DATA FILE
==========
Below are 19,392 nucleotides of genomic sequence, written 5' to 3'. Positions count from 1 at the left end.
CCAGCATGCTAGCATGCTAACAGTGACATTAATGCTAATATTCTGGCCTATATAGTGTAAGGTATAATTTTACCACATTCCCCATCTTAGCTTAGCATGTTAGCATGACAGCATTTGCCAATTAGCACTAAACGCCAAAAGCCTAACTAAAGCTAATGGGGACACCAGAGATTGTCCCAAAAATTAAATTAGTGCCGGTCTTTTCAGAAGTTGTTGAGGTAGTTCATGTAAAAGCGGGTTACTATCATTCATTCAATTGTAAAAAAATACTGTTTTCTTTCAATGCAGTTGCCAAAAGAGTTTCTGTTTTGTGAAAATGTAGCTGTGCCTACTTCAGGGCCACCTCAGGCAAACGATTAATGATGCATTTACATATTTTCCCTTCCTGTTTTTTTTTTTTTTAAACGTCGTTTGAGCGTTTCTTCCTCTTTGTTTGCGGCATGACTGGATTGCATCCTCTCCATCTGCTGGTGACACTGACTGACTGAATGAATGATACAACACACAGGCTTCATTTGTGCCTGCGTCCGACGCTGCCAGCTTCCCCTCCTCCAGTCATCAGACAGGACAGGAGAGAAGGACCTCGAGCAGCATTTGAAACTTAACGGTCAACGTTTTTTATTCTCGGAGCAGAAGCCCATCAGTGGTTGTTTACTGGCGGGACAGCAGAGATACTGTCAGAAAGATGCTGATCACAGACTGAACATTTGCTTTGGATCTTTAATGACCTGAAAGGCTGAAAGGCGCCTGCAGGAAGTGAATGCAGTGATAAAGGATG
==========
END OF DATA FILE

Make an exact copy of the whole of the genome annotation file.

Below are 19,392 nucleotides of genomic sequence, written 5' to 3'. Positions count from 1 at the left end.
CCAGCATGCTAGCATGCTAACAGTGACATTAATGCTAATATTCTGGCCTATATAGTGTAAGGTATAATTTTACCACATTCCCCATCTTAGCTTAGCATGTTAGCATGACAGCATTTGCCAATTAGCACTAAACGCCAAAAGCCTAACTAAAGCTAATGGGGACACCAGAGATTGTCCCAAAAATTAAATTAGTGCCGGTCTTTTCAGAAGTTGTTGAGGTAGTTCATGTAAAAGCGGGTTACTATCATTCATTCAATTGTAAAAAAATACTGTTTTCTTTCAATGCAGTTGCCAAAAGAGTTTCTGTTTTGTGAAAATGTAGCTGTGCCTACTTCAGGGCCACCTCAGGCAAACGATTAATGATGCATTTACATATTTTCCCTTCCTGTTTTTTTTTTTTTTAAACGTCGTTTGAGCGTTTCTTCCTCTTTGTTTGCGGCATGACTGGATTGCATCCTCTCCATCTGCTGGTGACACTGACTGACTGAATGAATGATACAACACACAGGCTTCATTTGTGCCTGCGTCCGACGCTGCCAGCTTCCCCTCCTCCAGTCATCAGACAGGACAGGAGAGAAGGACCTCGAGCAGCATTTGAAACTTAACGGTCAACGTTTTTTATTCTCGGAGCAGAAGCCCATCAGTGGTTGTTTACTGGCGGGACAGCAGAGATACTGTCAGAAAGATGCTGATCACAGACTGAACATTTGCTTTGGATCTTTAATGACCTGAAAGGCTGAAAGGCGCCTGCAGGAAGTGAATGCAGTGATAAAGGATG